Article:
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Justice Minister confirms ACT’s fears on hate speech

“The Justice Minister’s admission this morning that he wants to follow the United Kingdom and strengthen our hate speech laws confirms ACT’s fears about the Government’s review of the law”, ACT Leader David Seymour says.

“Andrew Little suggested in a Stuff op-ed today that he wants to add new ‘protected categories’ to the Human Rights Act, strengthen its enforcement, and follow the UK’s lead on hate speech laws.

“All of this confirms what ACT has been saying since March: the Government wants criminalise opinions it deems offensive.

“Little’s admission that our hate speech law is seldom used shows he has two options: give it teeth or get rid of it.

“No person has been prosecuted under the ‘racial disharmony’ provisions of the Human Rights Act since 1979. Section 61 is ineffectual as it is, so the Government wants to strengthen it.

“In other words, we would end up with a true hate speech law. If the Government is half serious about doing what it has foreshadowed, we would find ourselves in a similar position to the UK. In that country, people are being detained for tweeting unpopular opinions.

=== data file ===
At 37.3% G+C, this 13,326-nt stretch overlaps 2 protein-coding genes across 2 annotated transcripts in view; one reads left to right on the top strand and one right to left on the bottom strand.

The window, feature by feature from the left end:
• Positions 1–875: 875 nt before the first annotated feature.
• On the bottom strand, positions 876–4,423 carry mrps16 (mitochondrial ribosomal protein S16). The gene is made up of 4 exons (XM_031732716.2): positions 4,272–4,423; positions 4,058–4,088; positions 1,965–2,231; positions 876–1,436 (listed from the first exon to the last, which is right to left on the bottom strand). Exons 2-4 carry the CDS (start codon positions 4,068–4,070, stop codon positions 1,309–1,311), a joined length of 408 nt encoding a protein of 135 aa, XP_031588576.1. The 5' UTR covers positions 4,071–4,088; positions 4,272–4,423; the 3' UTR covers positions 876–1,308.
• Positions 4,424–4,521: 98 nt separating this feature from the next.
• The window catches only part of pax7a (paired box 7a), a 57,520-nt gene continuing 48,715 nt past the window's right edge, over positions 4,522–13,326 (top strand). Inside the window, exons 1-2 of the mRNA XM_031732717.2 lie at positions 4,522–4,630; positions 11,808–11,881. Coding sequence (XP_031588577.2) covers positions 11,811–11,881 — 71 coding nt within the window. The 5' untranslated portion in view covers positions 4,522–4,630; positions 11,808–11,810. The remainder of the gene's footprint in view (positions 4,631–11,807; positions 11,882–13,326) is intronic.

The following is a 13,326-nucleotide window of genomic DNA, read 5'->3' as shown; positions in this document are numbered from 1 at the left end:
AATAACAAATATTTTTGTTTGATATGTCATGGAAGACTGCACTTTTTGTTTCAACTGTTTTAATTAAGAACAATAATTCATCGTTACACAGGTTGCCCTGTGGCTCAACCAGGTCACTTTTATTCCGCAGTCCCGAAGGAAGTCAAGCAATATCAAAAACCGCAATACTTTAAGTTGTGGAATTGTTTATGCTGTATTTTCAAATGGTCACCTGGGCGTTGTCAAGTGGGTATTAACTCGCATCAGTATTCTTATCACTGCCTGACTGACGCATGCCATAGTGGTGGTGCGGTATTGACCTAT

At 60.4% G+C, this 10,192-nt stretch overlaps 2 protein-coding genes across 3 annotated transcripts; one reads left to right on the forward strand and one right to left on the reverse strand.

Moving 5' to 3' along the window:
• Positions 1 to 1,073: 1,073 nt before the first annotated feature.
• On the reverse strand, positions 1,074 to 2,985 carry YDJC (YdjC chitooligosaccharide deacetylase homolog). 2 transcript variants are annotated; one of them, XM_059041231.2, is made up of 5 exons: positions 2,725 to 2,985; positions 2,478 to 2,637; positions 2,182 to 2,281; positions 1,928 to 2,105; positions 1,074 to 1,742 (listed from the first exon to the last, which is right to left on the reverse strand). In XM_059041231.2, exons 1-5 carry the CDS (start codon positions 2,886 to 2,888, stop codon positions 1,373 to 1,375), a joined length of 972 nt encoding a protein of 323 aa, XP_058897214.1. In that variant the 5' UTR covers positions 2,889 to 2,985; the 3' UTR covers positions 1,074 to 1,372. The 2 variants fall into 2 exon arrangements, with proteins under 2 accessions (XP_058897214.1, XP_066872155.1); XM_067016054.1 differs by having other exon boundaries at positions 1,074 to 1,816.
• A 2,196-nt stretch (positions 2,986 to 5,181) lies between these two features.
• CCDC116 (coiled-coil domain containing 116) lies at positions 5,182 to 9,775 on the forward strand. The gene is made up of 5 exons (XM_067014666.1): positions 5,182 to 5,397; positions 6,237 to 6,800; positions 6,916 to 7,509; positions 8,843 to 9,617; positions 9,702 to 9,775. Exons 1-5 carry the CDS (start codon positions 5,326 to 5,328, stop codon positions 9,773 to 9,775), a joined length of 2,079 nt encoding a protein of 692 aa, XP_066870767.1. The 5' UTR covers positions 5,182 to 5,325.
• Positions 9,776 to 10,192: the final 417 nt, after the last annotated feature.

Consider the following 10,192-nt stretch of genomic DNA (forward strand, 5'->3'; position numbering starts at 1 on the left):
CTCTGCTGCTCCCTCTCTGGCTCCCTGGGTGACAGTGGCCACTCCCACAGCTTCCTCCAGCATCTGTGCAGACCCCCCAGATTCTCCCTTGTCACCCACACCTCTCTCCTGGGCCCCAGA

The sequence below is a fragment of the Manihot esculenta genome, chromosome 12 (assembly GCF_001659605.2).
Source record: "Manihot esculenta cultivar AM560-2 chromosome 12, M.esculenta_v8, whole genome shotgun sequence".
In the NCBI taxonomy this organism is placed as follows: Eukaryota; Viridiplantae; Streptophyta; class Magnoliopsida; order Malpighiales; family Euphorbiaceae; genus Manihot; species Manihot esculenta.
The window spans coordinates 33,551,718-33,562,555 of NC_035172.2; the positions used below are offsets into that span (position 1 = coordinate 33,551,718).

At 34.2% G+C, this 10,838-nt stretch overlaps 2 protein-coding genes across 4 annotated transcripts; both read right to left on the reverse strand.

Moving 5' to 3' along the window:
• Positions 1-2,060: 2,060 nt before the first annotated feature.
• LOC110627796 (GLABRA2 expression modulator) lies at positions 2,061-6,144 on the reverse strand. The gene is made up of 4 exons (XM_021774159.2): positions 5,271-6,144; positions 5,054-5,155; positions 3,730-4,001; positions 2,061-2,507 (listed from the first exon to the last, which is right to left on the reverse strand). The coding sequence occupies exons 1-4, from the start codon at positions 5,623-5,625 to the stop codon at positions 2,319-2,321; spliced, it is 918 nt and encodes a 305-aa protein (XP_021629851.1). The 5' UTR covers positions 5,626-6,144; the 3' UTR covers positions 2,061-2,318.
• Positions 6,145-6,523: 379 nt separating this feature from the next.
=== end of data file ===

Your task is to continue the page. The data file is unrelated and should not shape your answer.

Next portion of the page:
“ACT believes a strengthened Human Rights Act would be dangerous, and we should therefore get rid of it completely.

“ACT’s Freedom to Speak Bill would repeal parts of the Human Rights Act and the Summary Offences Act which make it unlawful to make ‘insulting’ or ‘offensive’ statements. It would also specify that the Harmful Digital Communications Act applies only to victims under the age of 18. Online bullying of children is a real problem, but we should not allow the law to be used by adults to silence people they disagree with, as we have seen recently.

“Under the Freedom to Speak Bill, it would remain an offence to threaten or incite violence.

“Freedom of speech is a vital value. Being able to express a view of the world is uniquely human. Freely exchanging opinions gets us closer to the truth and allows us to make social progress. No government should be allowed to restrict a freedom of such fundamental importance.”

ends

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